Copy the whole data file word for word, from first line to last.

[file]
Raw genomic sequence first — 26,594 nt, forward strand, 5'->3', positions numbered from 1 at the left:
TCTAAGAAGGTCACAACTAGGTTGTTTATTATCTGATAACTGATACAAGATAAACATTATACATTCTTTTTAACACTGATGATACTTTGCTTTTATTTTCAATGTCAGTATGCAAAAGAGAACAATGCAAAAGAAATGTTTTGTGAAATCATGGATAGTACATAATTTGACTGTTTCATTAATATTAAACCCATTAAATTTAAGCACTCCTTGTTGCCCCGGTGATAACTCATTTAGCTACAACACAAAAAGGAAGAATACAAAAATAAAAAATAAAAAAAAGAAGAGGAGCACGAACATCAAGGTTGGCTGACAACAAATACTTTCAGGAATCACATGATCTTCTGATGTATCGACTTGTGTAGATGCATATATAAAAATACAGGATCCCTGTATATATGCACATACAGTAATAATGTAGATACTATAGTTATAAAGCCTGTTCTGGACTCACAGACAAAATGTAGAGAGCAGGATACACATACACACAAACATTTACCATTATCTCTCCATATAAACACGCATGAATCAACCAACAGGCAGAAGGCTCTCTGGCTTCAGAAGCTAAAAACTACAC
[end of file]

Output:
Raw genomic sequence first — 26,594 nt, forward strand, 5'->3', positions numbered from 1 at the left:
TCTAAGAAGGTCACAACTAGGTTGTTTATTATCTGATAACTGATACAAGATAAACATTATACATTCTTTTTAACACTGATGATACTTTGCTTTTATTTTCAATGTCAGTATGCAAAAGAGAACAATGCAAAAGAAATGTTTTGTGAAATCATGGATAGTACATAATTTGACTGTTTCATTAATATTAAACCCATTAAATTTAAGCACTCCTTGTTGCCCCGGTGATAACTCATTTAGCTACAACACAAAAAGGAAGAATACAAAAATAAAAAATAAAAAAAAGAAGAGGAGCACGAACATCAAGGTTGGCTGACAACAAATACTTTCAGGAATCACATGATCTTCTGATGTATCGACTTGTGTAGATGCATATATAAAAATACAGGATCCCTGTATATATGCACATACAGTAATAATGTAGATACTATAGTTATAAAGCCTGTTCTGGACTCACAGACAAAATGTAGAGAGCAGGATACACATACACACAAACATTTACCATTATCTCTCCATATAAACACGCATGAATCAACCAACAGGCAGAAGGCTCTCTGGCTTCAGAAGCTAAAAACTACAC